US 4261167 A
A process for the efficient production of power from non-gaseous carbonaceous fuels, such as coal, or heavy fuel oil, in a steam power plant in which the carbonaceous fuel is first gasified at relatively high pressure and temperature by partial oxidation with oxygen to produce a fuel gas, the fuel gas from the partial oxidation reaction is expanded to a lower pressure in a turbine. Undesirable compounds, e.g., sulfur compounds, are removed from the fuel gas, and the fuel gas supplied to a steam boiler for the production of power.
The process of this invention provides an effective means for conversion of gas-fired steam generation facilities to coal or heavy fuel oil while at the same time increasing the power generating capacity of the installation, all with minimal atmospheric pollution. The process is effective for the conversion of other types of gas-fired heaters and boilers to coal or heavy fuel oil.
1. A process for the generation of power from a carbonaceous fuel wherein said fuel is subjected to partial oxidation with oxygen at a pressure above 500 psia and a temperature above 1800° F. effecting conversion of said carbonaceous fuel to a fuel gas stream having a higher heating value in the range of 150 to 300 BTU/ft3 comprising carbon monoxide, hydrogen, and methane and containing ash and soot, which comprises cooling said gas stream and separating unconverted carbon and ash therefrom to produce a clean fuel gas stream, reheating said clean fuel gas stream, expanding said reheated clean fuel gas stream in an engine to produce a first expanded fuel gas with the production of power, reheating a portion of said first expanded fuel gas and expanding same in a second engine with the production of power, subjecting the expanded fuel gas from said second engine to substantially complete combustion with air in a boiler for the generation of steam, and expanding the resulting steam in a steam turbine with the generation of power.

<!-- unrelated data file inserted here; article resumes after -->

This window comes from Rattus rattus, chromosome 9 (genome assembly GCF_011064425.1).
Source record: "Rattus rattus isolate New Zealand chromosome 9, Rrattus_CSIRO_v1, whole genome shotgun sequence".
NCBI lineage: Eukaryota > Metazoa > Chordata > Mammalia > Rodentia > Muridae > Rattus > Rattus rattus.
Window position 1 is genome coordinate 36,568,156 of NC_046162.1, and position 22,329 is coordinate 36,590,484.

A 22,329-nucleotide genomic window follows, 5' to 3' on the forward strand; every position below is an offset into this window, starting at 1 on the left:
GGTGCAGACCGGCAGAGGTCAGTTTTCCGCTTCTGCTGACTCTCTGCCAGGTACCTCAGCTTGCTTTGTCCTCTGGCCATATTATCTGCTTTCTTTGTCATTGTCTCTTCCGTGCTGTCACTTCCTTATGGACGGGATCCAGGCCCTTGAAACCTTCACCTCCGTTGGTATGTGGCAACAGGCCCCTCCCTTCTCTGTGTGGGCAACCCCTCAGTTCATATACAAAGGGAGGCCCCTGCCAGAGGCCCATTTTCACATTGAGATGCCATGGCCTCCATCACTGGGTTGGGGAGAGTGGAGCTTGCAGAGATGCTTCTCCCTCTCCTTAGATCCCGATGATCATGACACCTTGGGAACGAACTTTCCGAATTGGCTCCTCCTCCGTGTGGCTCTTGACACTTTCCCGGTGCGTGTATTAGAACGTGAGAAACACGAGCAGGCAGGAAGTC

2. A process according to claim 1 wherein said carbonaceous fuel contains sulfur and gaseous sulfur compounds are separated from said fuel gas stream in a gas purification step.
3. A process according to claim 1 wherein said carbonaceous fuel is coal.
4. A process according to claim 1 wherein said carbonaceous fuel is a petroleum residuum.
5. A process according claim 1 wherein said carbonaceous fuel is a residue from solvent refined of coal.